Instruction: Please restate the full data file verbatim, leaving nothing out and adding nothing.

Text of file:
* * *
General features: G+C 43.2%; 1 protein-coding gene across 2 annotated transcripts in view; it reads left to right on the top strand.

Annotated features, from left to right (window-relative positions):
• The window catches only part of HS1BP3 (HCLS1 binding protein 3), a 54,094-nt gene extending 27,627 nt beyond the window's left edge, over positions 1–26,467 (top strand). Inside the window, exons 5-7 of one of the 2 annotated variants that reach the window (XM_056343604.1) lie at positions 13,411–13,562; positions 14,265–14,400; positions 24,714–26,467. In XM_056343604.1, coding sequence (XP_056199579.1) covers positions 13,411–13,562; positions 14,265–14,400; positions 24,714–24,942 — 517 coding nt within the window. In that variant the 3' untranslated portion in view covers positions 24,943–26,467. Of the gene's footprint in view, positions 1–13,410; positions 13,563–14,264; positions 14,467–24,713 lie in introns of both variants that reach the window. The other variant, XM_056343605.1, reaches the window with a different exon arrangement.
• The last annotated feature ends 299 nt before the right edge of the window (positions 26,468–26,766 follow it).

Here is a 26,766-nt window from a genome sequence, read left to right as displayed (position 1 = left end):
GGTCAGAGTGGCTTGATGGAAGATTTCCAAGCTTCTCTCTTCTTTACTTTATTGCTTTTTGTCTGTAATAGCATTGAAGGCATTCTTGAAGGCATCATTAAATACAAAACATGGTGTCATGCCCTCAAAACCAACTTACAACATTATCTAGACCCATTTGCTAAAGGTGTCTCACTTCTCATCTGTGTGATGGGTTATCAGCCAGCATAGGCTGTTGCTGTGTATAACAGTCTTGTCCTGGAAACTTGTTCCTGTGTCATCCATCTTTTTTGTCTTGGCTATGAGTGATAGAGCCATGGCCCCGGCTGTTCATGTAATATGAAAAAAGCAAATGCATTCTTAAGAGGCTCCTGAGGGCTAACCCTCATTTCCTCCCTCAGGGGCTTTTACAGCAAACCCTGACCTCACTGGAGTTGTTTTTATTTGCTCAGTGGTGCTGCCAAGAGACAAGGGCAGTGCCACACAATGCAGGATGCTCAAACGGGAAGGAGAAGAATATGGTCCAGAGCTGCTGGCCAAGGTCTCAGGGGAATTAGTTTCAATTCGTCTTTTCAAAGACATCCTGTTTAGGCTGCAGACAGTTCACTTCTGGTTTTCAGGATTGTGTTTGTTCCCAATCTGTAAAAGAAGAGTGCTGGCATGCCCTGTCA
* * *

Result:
General features: G+C 43.2%; 1 protein-coding gene across 2 annotated transcripts in view; it reads left to right on the top strand.

Annotated features, from left to right (window-relative positions):
• The window catches only part of HS1BP3 (HCLS1 binding protein 3), a 54,094-nt gene extending 27,627 nt beyond the window's left edge, over positions 1–26,467 (top strand). Inside the window, exons 5-7 of one of the 2 annotated variants that reach the window (XM_056343604.1) lie at positions 13,411–13,562; positions 14,265–14,400; positions 24,714–26,467. In XM_056343604.1, coding sequence (XP_056199579.1) covers positions 13,411–13,562; positions 14,265–14,400; positions 24,714–24,942 — 517 coding nt within the window. In that variant the 3' untranslated portion in view covers positions 24,943–26,467. Of the gene's footprint in view, positions 1–13,410; positions 13,563–14,264; positions 14,467–24,713 lie in introns of both variants that reach the window. The other variant, XM_056343605.1, reaches the window with a different exon arrangement.
• The last annotated feature ends 299 nt before the right edge of the window (positions 26,468–26,766 follow it).

Here is a 26,766-nt window from a genome sequence, read left to right as displayed (position 1 = left end):
GGTCAGAGTGGCTTGATGGAAGATTTCCAAGCTTCTCTCTTCTTTACTTTATTGCTTTTTGTCTGTAATAGCATTGAAGGCATTCTTGAAGGCATCATTAAATACAAAACATGGTGTCATGCCCTCAAAACCAACTTACAACATTATCTAGACCCATTTGCTAAAGGTGTCTCACTTCTCATCTGTGTGATGGGTTATCAGCCAGCATAGGCTGTTGCTGTGTATAACAGTCTTGTCCTGGAAACTTGTTCCTGTGTCATCCATCTTTTTTGTCTTGGCTATGAGTGATAGAGCCATGGCCCCGGCTGTTCATGTAATATGAAAAAAGCAAATGCATTCTTAAGAGGCTCCTGAGGGCTAACCCTCATTTCCTCCCTCAGGGGCTTTTACAGCAAACCCTGACCTCACTGGAGTTGTTTTTATTTGCTCAGTGGTGCTGCCAAGAGACAAGGGCAGTGCCACACAATGCAGGATGCTCAAACGGGAAGGAGAAGAATATGGTCCAGAGCTGCTGGCCAAGGTCTCAGGGGAATTAGTTTCAATTCGTCTTTTCAAAGACATCCTGTTTAGGCTGCAGACAGTTCACTTCTGGTTTTCAGGATTGTGTTTGTTCCCAATCTGTAAAAGAAGAGTGCTGGCATGCCCTGTCA